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From Erik Erlandson <...@redhat.com>
Subject Re: RFC: Supporting the Scala drop Method for Spark RDDs
Date Mon, 21 Jul 2014 20:25:37 GMT


----- Original Message -----
> Rather than embrace non-lazy transformations and add more of them, I'd
> rather we 1) try to fully characterize the needs that are driving their
> creation/usage; and 2) design and implement new Spark abstractions that
> will allow us to meet those needs and eliminate existing non-lazy
> transformation.  


In the case of drop, obtaining the index of the boundary partition can be viewed as the action
forcing compute -- one that happens to be invoked inside of a transform.  The concept of a
"lazy action", that is only triggered if the result rdd has compute invoked on it, might be
sufficient to restore laziness to the drop transform.   For that matter, I might find some
way to make use of Scala lazy values directly and achieve the same goal for drop.



> They really mess up things like creation of asynchronous
> FutureActions, job cancellation and accounting of job resource usage, etc.,
> so I'd rather we seek a way out of the existing hole rather than make it
> deeper.
> 
> 
> On Mon, Jul 21, 2014 at 10:24 AM, Erik Erlandson <eje@redhat.com> wrote:
> 
> >
> >
> > ----- Original Message -----
> > > Sure, drop() would be useful, but breaking the "transformations are lazy;
> > > only actions launch jobs" model is abhorrent -- which is not to say that
> > we
> > > haven't already broken that model for useful operations (cf.
> > > RangePartitioner, which is used for sorted RDDs), but rather that each
> > such
> > > exception to the model is a significant source of pain that can be hard
> > to
> > > work with or work around.
> >
> > A thought that comes to my mind here is that there are in fact already two
> > categories of transform: ones that are truly lazy, and ones that are not.
> >  A possible option is to embrace that, and commit to documenting the two
> > categories as such, with an obvious bias towards favoring lazy transforms
> > (to paraphrase Churchill, we're down to haggling over the price).
> >
> >
> > >
> > > I really wouldn't like to see another such model-breaking transformation
> > > added to the API.  On the other hand, being able to write transformations
> > > with dependencies on these kind of "internal" jobs is sometimes very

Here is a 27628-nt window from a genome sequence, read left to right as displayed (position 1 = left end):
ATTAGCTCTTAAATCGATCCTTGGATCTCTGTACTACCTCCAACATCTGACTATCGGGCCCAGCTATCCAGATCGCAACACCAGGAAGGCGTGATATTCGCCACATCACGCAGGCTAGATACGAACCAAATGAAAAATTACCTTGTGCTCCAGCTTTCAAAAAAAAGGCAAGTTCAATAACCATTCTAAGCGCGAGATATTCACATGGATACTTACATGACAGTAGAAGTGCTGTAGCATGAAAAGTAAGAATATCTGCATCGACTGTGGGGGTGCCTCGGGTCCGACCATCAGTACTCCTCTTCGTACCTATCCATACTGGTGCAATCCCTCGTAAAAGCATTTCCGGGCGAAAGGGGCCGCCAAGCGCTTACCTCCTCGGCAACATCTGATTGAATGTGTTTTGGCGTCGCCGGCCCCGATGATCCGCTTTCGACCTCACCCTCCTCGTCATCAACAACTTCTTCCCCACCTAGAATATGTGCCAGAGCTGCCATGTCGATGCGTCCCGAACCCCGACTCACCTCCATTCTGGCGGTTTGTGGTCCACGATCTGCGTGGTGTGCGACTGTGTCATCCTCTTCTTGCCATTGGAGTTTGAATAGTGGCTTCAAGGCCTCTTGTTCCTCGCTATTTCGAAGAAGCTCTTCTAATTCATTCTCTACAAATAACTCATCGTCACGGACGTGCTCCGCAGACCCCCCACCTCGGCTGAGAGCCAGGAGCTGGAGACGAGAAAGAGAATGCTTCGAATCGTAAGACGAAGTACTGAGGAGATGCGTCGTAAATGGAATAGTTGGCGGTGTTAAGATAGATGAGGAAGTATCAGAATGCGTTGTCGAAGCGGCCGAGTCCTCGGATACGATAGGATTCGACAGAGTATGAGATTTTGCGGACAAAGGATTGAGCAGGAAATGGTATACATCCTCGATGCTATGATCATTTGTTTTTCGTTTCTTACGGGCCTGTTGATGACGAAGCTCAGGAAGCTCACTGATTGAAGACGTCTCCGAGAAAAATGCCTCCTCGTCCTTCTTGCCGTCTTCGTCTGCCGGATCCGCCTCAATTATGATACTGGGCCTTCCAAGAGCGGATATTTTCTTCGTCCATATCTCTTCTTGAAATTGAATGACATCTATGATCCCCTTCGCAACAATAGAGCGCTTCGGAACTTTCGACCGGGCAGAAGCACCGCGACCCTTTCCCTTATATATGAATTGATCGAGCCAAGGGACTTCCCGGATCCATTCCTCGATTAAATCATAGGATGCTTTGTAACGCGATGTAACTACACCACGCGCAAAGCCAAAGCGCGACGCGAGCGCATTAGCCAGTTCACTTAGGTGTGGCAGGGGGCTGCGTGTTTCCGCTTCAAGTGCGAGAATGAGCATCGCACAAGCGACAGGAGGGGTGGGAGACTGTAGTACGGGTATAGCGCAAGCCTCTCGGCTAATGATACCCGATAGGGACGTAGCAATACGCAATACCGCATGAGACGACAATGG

> > > useful, so a significant reworking of Spark's Dependency model that would
> > > allow for lazily running such internal jobs and making the results
> > > available to subsequent stages may be something worth pursuing.
> >
> >
> > This seems like a very interesting angle.   I don't have much feel for
> > what a solution would look like, but it sounds as if it would involve
> > caching all operations embodied by RDD transform method code for
> > provisional execution.  I believe that these levels of invocation are
> > currently executed in the master, not executor nodes.
> >
> >
> > >
> > >
> > > On Mon, Jul 21, 2014 at 8:27 AM, Andrew Ash <andrew@andrewash.com>
> > wrote:
> > >
> > > > Personally I'd find the method useful -- I've often had a .csv file
> > with a
> > > > header row that I want to drop so filter it out, which touches all
> > > > partitions anyway.  I don't have any comments on the implementation
> > quite
> > > > yet though.
> > > >
> > > >
> > > > On Mon, Jul 21, 2014 at 8:24 AM, Erik Erlandson <eje@redhat.com>
> > wrote:
> > > >
> > > > > A few weeks ago I submitted a PR for supporting rdd.drop(n), under
> > > > > SPARK-2315:
> > > > > https://issues.apache.org/jira/browse/SPARK-2315
> > > > >
> > > > > Supporting the drop method would make some operations convenient,
> > however
> > > > > it forces computation of >= 1 partition of the parent RDD, and
so it
> > > > would
> > > > > behave like a "partial action" that returns an RDD as the result.
> > > > >
> > > > > I wrote up a discussion of these trade-offs here:
> > > > >
> > > > >
> > > >
> > http://erikerlandson.github.io/blog/2014/07/20/some-implications-of-supporting-the-scala-drop-method-for-spark-rdds/
> > > > >
> > > >
> > >
> >
> 

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